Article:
The Schmidt telescope on Palomar Mountain, whose construction I promoted in 1935 for the specific task of supernovae, which I suspected to be the most giant eruptions of energy in the universe that could actually be discovered and observed in action from their start…. Twenty of the very elusive supernovae were discovered by my assistant…and myself in the period from 1936 until 1941…. For the construction of the 18-inch Schmidt telescope, its housing, a full-size objective prism, a small remuneration for my assistant, and the operational costs for the whole project during ten years, only about fifty thousand dollars were expended. This probably represents the highest efficiency, as measured in results achieved per dollar invested, of any telescope presently in use, (and perhaps of any ever built, with the exception of Galilei’s little refractor).
Another outcome of morphological thinking was Zwicky’s discovery of dark matter in 1933 through careful analysis of observations of a large cluster of galaxies. He found that the galaxies in the cluster are moving at such high velocities that they cannot be held together by the gravitational attraction of all the visible mass in the cluster. To keep the cluster from flying apart, there must be about four hundred times more mass present in it than we can see in the galaxies. Eighty years later, the evidence for dark matter has been abundantly confirmed, but its nature and origin are still unexplained. Dark matter is another major mystery in a universe that we are just beginning to explore.
Zwicky applied morphological thinking to all aspects of his life, not only to astronomy. Besides his career as an astronomer, he had three other careers in which he was an outstanding leader: as a military engineer building weapons, as a pioneer explorer of space using rockets, and as a rebuilder of libraries in many countries to repair the destruction caused by World War II. He played a major part in the organization of two large institutions, the Aerojet Corporation for developing and producing weapons and the Jet Propulsion Laboratory for exploring space. Zwicky felt a moral obligation to use his gifts as a scientist to lead efforts to solve important problems of all kinds. He saw clearly in the 1930s that the most urgent problem was to organize an effective military defense of free societies against Hitler and Stalin. That was why he became a designer of weapons and a leader of military engineering projects.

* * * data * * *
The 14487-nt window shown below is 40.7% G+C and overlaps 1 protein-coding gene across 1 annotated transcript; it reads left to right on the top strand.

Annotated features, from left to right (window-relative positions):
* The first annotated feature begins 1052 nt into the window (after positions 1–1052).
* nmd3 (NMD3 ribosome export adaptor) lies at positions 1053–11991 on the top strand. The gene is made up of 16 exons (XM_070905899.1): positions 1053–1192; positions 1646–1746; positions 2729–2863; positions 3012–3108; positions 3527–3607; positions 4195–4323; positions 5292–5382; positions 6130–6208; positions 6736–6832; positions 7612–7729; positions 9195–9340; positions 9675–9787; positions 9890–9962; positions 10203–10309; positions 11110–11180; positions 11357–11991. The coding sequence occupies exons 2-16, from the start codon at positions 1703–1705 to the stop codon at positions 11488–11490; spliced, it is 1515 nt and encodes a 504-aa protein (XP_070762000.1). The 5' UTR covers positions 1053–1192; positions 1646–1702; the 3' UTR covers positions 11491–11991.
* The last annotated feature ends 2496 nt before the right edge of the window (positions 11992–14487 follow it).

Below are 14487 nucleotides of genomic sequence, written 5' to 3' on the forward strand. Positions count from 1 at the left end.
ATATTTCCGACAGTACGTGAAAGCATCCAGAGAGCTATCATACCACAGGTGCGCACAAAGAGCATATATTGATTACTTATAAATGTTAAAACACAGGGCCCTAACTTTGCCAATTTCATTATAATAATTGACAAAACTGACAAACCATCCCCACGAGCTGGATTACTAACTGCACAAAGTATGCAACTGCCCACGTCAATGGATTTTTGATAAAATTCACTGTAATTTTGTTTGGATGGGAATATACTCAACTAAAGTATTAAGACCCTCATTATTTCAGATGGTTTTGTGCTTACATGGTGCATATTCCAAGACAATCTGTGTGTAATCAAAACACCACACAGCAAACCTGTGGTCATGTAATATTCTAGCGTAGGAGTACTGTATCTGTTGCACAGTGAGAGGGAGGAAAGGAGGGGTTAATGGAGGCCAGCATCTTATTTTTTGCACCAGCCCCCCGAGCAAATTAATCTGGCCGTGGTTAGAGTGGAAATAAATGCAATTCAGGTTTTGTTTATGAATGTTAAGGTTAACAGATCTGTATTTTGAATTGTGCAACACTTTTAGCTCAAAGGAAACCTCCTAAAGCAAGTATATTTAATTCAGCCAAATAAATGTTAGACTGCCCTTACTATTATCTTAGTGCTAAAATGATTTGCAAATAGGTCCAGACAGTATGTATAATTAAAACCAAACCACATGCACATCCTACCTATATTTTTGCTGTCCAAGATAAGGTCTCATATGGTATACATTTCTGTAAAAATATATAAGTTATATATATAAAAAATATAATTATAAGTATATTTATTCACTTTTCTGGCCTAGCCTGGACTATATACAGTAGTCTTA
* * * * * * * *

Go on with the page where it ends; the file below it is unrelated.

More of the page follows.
It was important to Zwicky’s military thinking that he was intensely Swiss. He was a citizen of Canton Glarus, in the medieval heartland of Switzerland. Canton Glarus is a small and rugged mountain valley that won its independence in a famous battle in 1352, defeating the Austrian Empire and joining the Swiss confederation. For six hundred years the canton has practiced direct democracy, with all male citizens voting as legislators in a public assembly. The traditional culture of Switzerland rests on two basic principles. First, every male citizen is a soldier, trained and equipped to defend his homeland against invaders. Second, a Swiss citizen remains a citizen for life, even if other citizenships are acquired. These two principles made it natural for Zwicky to promote military defense in several countries. Morphological thinking and Swiss thinking fit well together, encouraging him to walk freely across national as well as professional boundaries.
In 1940, when Hitler’s armies defeated France and his air force was attacking Britain, Zwicky decided it was time for him to take action. He went to Britain to talk with leading scientists about weapons and found two well-placed physicists who were willing to listen, Patrick Blackett and Frederick Lindemann. Blackett had been a navy officer in World War I and was highly respected in professional military circles. Lindemann was a friend of Winston Churchill and became his scientific adviser when Churchill became prime minister.
Zwicky discusssed with them various inventions that might help Britain defeat Hitler. His favorite was long aerial mines (LAMs), based on the idea that mines could destroy aircraft in the air as effectively as they destroy ships at sea, if they could be given a vertical reach extending over a few miles. A LAM was a long vertical wire with an explosive package hanging at the bottom and a helicopter or a parachute or a balloon supporting it at the top. If an aircraft flew into the wire, the wire would cut a groove in the leading edge of a wing, then slide upward in the groove until the explosive hit the underside of the wing and detonated. The 1940 Battle of Britain was a fight between two air forces for command of the air over southeast England. Zwicky imagined that it could be won by the British with LAMs deployed in large numbers over the southeast coast so that German aircraft could not penetrate British airspace.
Blackett rejected the LAM as an impractical solution to the problem of air defense. German aircraft flying low over the English Channel could cross the coastline in far less time than it would take to put a barrier of LAMs in place. The LAMs would need to be constantly replaced, which would be slow and complicated. And it was easy to imagine simple countermeasures that the Germans could attach to the wings of their aircraft to make LAMs ineffective. Blackett thanked Zwicky for his advice and sent him back to America.